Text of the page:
Friday, March 29, 2019

Devotionals for the Heart: A Challenge to Remember Who You Are in Christ


Whose Are You?

A devotional by Kristy Horine


“Be sober, be vigilant; because your adversary the devil walks about like a roaring lion, seeking whom he may devour.” –1 Peter 5:8 (NKJV)

Momma tells the story of how I got my name from time to time.

“I always liked the name Kristine and we knew Robinson was a long last name. So one night when I was sound asleep, your Dad woke me up and said, “Eva! Eva Kristine Robinson!”

“We both liked it, so that’s what we named you,” Momma says.

Eva Kristine.

It just sounds fine, doesn’t it? Perhaps it’s fine because I’ve lived with it for so long that I’m resigned to the name. Perhaps it’s fine because I was named after one of the grandest women I knew growing up: Eva Cundiff Melvin. She was my great-grandmother on Daddy’s Momma’s side. All the grandkids and the great-grandkids called her Ebie. My grandfather Robinson called her Lady Eve.

To me, she was the gourmet chef of burgers cooked to perfection in an iron skillet. She was the dispenser of Fig Newtons that were too expensive for our family to buy. She was the generous giver of “just thinking of you” greeting cards with silver wrapped sticks of Wrigley’s gum tucked inside. She knew all the right forks to use and in what order. She drank her tea in delicate china cups with matching saucers.

And I – the first girl in a long line of grandsons and great-grandsons – had her name. I carried that name everywhere I went. I carried it to family reunions and country church suppers. I carried it to Momma’s homemaker meetings and the occasional trip to the grocery store. I carried it to the garden when I pulled weeds or picked green beans. And, I carried it through the fields I tromped across in search of a lost halter or a stray bunny that might need a home.

I carried it to school with me when I was old enough to go. It was there that I learned how a little girl’s fingers could tremble.

It was a five-mile bus ride from our family farm to the local elementary school. Our bus had to cross two rickety bridges to get to its final destination. When the teachers called roll, they used our full names. When I heard my Ebie’s name, I shot my hand straight as an arrow toward the ceiling. The boys noticed it, too. On the way back home, they sat in the back of the bus, bouncing on the brown plastic seats to the rhythm of the bumps across each rickety bridge. They chanted as they bounced.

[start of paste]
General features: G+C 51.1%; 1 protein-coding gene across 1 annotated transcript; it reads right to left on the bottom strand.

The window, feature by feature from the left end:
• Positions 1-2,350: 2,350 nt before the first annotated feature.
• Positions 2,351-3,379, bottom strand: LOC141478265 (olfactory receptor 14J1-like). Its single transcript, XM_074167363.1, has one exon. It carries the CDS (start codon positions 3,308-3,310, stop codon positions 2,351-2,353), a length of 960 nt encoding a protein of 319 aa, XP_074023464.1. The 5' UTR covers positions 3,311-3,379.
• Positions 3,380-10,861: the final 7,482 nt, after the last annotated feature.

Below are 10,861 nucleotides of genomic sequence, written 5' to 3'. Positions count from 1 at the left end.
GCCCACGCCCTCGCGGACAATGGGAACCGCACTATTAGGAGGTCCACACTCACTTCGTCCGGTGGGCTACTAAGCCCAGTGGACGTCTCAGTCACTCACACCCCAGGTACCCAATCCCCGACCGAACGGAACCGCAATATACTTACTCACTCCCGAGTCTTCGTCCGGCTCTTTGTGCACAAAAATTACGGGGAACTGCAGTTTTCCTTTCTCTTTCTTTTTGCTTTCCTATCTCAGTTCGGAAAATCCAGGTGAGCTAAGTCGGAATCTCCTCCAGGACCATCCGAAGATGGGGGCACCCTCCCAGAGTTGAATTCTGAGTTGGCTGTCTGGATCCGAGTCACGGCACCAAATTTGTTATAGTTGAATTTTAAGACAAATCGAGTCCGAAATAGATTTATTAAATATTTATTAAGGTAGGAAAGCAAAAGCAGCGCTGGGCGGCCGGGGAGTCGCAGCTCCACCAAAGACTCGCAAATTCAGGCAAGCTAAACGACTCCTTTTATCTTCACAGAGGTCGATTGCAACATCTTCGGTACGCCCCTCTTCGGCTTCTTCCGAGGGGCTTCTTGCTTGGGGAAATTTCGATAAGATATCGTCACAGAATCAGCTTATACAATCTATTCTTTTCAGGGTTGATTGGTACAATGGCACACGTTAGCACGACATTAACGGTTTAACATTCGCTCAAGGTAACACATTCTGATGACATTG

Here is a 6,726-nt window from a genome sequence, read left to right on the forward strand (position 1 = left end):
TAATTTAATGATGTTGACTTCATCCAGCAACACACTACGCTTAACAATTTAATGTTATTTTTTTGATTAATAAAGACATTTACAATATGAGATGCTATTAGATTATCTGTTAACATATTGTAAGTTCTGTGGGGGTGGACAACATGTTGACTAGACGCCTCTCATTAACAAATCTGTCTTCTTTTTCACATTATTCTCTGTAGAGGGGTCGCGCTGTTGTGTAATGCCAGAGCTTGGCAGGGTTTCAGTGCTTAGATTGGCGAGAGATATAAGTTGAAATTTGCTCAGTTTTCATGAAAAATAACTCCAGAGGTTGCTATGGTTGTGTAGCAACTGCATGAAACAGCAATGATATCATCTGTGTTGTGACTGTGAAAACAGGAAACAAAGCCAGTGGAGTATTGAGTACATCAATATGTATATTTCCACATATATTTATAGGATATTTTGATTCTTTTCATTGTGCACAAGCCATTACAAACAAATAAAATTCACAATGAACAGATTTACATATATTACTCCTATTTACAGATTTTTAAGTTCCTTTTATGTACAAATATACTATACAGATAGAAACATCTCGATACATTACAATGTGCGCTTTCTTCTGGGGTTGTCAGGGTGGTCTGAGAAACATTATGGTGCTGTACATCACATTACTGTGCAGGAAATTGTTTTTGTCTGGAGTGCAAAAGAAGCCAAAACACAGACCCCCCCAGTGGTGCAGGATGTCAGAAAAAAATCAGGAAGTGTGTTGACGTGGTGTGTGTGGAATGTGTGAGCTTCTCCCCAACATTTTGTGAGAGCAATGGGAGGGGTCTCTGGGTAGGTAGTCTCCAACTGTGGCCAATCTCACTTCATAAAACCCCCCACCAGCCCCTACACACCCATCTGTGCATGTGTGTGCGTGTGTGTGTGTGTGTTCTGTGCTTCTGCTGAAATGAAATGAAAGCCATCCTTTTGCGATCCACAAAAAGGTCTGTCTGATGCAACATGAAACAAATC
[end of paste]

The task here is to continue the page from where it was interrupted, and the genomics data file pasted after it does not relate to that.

“Eva! Eva! Igor! Eva! Eva! Igor!”

Igor? That hunched assistant in Dr. Frankenstein’s laboratory?

My face burned with shame. The name of that beautiful woman united in a phrase with a wretched, ugly being? The boys hurled the insults at me and I caught every single one of them. I lost sight of the wonderful woman and focused on the twisted ugliness. I carried those barbs for a long time.

Today, over forty years later, I sometimes struggle just like I did when I was a child. I sometimes forget the reminder that I am adopted through faith into the family of God, because I have repented, believed, and do trust in Jesus Christ as my Savior and my Lord.


“For as many as are led by the Spirit of God, these are sons of God. For you did not receive the spirit of bondage again to fear, but you received the Spirit of adoption by whom we cry out, “Abba, Father.” The Spirit Himself bears witness with our spirit that we are children of God, and if children, then heirs—heirs of God and joint heirs with Christ, if indeed we suffer with Him, that we may also be glorified together.”
– Romans 8:14-17 (NKJV)

God calls me “daughter”. I call Him “Father”. I have Jesus Christ in my heart. I live by the witness of the Spirit. How, then, can I have this roaring lion in my head? Why do I feel the hot breath of that mangy beast on my neck?

It’s because life on this earth is very much like riding the bus. The bully bouncing on the seat doesn’t want to simply hurt my feelings, he seeks to destroy me and all my adopted sisters and brothers in Christ.

Here is where the Good Father comes in with 1 Peter 5:8 to help us on this ride:

“Be sober, be vigilant; because your adversary the devil walks about like a roaring lion, seeking whom he may devour.” –1 Peter 5:8 (NKJV)

In the Greek, sober means to be calm and collected in spirit. Likewise, the Greek word vigilant means to watch, be cautious, take careful heed. One day, this bus ride of life will stop and we will get off to go to our eternal home.

My Prayer: Abba Father, we still have a ways yet to travel through this life. I pray that for the duration of the ride, You will help us remain sober and vigilant. When the roaring lion makes us forget who and whose we are, give us courage to replace our fear and remind us of the assurance of adoption in Christ Jesus. Impress on our hearts we are truly children of the King!

~*~

Author Bio:
Kristy Horine is a Kentucky writer, freelance journalist by trade and creative by God’s grace.

She writes a little bit of everything including poetry, fiction and creative non-fiction. Her professional and creative work has been published in newspapers, magazines and anthologies in Kentucky and beyond.

Kristy founded 3rd Letter Christian Writers in Lexington, Kentucky in 2015. Read more of her work at www.kristyhorine.com.

1 comment:

  1. Children can be so cruel. I'm glad you made it through and are able to share now... :)

    ReplyDelete